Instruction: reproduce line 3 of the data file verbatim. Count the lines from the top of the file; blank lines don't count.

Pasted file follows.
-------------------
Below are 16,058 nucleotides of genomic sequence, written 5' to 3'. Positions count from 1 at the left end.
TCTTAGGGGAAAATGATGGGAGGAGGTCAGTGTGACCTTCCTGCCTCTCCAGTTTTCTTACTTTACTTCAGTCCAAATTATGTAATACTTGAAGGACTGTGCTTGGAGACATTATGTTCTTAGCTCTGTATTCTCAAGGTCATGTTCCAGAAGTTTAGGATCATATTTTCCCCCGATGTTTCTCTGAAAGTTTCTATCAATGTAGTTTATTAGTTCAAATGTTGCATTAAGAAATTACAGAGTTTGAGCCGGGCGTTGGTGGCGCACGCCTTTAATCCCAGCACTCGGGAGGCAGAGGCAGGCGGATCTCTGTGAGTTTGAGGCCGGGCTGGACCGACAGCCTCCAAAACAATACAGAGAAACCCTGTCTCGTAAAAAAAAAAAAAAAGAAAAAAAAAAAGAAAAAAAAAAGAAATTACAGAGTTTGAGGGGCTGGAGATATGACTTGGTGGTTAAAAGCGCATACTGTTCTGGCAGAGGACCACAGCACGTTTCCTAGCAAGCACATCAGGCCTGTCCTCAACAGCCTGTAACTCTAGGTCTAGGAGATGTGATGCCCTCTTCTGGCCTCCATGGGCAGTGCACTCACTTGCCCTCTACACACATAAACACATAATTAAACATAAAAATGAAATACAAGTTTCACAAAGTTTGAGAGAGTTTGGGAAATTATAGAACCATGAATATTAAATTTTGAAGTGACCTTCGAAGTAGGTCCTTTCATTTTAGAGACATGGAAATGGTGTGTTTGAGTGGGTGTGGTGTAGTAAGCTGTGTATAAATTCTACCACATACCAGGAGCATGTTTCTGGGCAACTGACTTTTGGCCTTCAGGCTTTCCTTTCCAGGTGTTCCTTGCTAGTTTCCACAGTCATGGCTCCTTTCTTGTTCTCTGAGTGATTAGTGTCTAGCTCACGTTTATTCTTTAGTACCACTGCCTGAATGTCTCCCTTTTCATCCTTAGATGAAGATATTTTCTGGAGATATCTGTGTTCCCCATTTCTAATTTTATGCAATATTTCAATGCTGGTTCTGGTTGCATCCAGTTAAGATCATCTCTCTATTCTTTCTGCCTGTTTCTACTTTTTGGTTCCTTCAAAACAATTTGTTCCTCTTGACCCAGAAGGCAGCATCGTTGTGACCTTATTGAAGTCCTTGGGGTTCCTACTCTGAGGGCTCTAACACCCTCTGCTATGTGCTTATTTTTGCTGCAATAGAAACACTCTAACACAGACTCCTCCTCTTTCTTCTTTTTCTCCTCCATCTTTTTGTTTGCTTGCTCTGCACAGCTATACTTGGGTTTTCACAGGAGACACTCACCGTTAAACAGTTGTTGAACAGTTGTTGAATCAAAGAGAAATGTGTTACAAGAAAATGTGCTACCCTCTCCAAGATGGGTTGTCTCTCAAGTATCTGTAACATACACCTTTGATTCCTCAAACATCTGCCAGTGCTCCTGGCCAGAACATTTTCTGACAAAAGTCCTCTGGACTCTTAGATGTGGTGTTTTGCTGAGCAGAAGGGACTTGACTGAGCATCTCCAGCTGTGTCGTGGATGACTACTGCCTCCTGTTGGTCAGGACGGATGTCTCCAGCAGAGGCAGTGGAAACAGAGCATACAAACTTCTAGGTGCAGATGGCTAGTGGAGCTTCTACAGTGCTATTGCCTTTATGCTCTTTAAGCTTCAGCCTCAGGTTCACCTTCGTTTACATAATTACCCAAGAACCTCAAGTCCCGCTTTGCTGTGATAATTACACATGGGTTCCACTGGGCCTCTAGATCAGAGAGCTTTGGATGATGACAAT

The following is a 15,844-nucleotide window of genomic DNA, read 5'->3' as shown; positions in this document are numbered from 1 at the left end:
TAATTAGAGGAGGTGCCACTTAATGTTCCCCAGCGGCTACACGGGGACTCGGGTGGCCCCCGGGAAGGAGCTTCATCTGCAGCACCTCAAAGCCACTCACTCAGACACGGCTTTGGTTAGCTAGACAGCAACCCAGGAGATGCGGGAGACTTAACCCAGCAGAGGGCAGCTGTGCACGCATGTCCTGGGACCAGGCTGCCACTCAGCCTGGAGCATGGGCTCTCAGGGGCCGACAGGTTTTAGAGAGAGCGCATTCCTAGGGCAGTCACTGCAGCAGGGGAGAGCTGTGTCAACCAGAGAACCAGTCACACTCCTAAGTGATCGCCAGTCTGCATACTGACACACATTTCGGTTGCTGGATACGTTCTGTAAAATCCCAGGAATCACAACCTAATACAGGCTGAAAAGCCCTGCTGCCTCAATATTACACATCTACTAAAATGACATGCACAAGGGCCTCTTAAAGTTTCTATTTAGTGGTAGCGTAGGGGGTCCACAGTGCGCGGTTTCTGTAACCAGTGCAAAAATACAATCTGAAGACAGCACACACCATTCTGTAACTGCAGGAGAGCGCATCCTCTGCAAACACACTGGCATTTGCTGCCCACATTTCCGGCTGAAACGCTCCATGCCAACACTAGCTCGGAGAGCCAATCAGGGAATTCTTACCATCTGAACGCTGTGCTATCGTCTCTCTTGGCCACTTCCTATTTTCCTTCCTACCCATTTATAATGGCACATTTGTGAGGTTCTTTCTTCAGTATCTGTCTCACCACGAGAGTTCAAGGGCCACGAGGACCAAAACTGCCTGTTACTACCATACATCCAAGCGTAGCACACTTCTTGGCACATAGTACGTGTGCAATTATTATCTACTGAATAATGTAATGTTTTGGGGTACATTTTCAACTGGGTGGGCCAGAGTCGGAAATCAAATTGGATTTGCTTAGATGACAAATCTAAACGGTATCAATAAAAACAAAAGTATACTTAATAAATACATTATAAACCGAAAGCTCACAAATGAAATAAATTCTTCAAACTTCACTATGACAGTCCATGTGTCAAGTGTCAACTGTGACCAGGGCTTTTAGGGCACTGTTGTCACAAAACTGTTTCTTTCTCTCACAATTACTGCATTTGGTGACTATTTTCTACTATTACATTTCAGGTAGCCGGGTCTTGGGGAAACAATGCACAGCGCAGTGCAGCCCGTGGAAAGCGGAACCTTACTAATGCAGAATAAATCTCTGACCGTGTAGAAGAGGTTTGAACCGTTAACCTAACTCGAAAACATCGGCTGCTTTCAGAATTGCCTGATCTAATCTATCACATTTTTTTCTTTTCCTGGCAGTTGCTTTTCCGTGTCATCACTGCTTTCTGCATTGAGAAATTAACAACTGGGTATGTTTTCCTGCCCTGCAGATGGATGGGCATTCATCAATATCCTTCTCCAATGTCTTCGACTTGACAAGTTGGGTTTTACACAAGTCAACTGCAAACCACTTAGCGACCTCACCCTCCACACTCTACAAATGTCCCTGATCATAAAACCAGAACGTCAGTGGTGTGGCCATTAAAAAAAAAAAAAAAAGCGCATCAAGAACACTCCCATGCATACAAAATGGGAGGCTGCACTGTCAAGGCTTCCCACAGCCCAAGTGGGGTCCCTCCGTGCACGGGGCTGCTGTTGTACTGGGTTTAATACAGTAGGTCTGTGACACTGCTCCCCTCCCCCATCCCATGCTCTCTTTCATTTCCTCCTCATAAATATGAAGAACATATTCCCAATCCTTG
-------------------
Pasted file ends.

The following is a 15,844-nucleotide window of genomic DNA, read 5'->3' as shown; positions in this document are numbered from 1 at the left end: